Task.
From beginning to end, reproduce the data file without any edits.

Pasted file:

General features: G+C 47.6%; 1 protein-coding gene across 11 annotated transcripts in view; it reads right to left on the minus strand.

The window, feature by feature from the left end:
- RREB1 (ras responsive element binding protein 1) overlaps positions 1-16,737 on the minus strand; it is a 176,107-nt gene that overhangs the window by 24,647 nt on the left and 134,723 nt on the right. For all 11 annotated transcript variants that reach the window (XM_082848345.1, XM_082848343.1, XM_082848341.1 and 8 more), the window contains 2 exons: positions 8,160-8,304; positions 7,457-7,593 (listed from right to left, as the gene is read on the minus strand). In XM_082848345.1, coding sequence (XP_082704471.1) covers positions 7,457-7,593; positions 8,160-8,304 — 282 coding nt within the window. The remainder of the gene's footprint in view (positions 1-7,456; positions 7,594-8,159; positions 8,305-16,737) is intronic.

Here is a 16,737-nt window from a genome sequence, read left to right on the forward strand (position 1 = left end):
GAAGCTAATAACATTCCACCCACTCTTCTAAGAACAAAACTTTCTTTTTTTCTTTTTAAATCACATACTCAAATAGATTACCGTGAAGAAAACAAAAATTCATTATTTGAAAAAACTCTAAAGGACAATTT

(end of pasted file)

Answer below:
General features: G+C 47.6%; 1 protein-coding gene across 11 annotated transcripts in view; it reads right to left on the minus strand.

The window, feature by feature from the left end:
- RREB1 (ras responsive element binding protein 1) overlaps positions 1-16,737 on the minus strand; it is a 176,107-nt gene that overhangs the window by 24,647 nt on the left and 134,723 nt on the right. For all 11 annotated transcript variants that reach the window (XM_082848345.1, XM_082848343.1, XM_082848341.1 and 8 more), the window contains 2 exons: positions 8,160-8,304; positions 7,457-7,593 (listed from right to left, as the gene is read on the minus strand). In XM_082848345.1, coding sequence (XP_082704471.1) covers positions 7,457-7,593; positions 8,160-8,304 — 282 coding nt within the window. The remainder of the gene's footprint in view (positions 1-7,456; positions 7,594-8,159; positions 8,305-16,737) is intronic.

Here is a 16,737-nt window from a genome sequence, read left to right on the forward strand (position 1 = left end):
GAAGCTAATAACATTCCACCCACTCTTCTAAGAACAAAACTTTCTTTTTTTCTTTTTAAATCACATACTCAAATAGATTACCGTGAAGAAAACAAAAATTCATTATTTGAAAAAACTCTAAAGGACAATTT